In order to study the complex phase assemblages in meteorites and related planetary materials we also develop new analytical methodologies using a variety of techniques.
Nanophase mapping coupling low-voltage SEM and microprobe measurement
Carbonaceous chondrites are heterogeneous in terms of composition, density, and grain size from the micro to nanoscale. To better constrain the nature of these fine-grained materials, a new method coupling phase mapping in low-voltage SEM-EDS and quantification by electron microprobe can be used. The aim is to quantify simultaneously the composition and the abundance of sub-micrometer phases, determine the geometry of the grains, and obtain the global composition of the area analyzed at higher spatial resolution.
Fig 1. Left Graphical representation of the Mg and Si element maps combined with the intensity of Fe (colorbar). Each point corresponds to a pixel. Identical composition form clusters of pixels. Right Phase map of the matrix of the Paris meteorite. The pixel size is 250 nm.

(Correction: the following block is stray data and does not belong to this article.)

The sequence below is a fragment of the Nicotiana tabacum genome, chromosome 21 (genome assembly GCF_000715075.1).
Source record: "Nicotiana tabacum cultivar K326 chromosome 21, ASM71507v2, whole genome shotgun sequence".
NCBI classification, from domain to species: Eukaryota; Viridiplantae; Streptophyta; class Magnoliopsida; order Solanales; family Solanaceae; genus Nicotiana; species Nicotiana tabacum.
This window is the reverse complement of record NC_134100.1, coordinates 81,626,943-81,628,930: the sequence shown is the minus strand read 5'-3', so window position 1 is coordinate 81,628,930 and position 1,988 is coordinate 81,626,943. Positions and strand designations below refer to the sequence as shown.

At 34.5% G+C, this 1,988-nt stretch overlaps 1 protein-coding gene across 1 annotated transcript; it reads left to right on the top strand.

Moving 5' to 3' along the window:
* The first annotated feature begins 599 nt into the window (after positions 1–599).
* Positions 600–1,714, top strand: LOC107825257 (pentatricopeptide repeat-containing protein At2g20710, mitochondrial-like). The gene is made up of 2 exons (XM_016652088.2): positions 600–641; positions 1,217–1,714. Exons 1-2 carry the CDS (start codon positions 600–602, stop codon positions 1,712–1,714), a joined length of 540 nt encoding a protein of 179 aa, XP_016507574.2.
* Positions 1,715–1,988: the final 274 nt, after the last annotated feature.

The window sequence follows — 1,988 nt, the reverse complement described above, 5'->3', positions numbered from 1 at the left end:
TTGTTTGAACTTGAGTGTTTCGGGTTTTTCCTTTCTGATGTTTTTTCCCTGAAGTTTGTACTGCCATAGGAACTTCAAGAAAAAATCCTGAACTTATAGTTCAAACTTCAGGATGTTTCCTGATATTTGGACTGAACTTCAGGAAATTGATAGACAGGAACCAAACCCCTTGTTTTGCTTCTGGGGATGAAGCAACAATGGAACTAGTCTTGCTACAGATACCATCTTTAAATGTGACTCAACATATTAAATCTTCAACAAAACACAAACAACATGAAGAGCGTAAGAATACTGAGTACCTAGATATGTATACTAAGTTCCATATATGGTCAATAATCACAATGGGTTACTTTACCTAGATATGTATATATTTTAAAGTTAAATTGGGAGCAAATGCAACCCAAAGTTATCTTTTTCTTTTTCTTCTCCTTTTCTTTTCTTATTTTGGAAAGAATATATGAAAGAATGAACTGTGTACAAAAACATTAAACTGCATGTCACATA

At 6 keV in the SEM, a minimum spatial resolution of 250 nm is attained. The element maps obtained by EDS are analyzed by clustering (Fig. 1 right) to generate a phase map (Fig. 1, left). For pixels still showing a contribution of different phases, a linear combination fit (MLLS fitting) is performed to retrieve the mixing ratio of the different phases (Fig. 2). Once the phases are identified, the chemical compositions of the largest grains are obtained using the electron microprobe (point analyses). Then the global composition is calculated from the modal abundances, the density, and the composition of each phase.
Fig 2. Left Multiple reference spectra fitted to raw data. Each spectrum is adjusted using a coefficient. Right Map of the chrysotile coefficient. The colorbar indicate the proportion of this phase in each pixel.
From Zanetta, PM. et al (2019) Chemical geology, 514, 27-41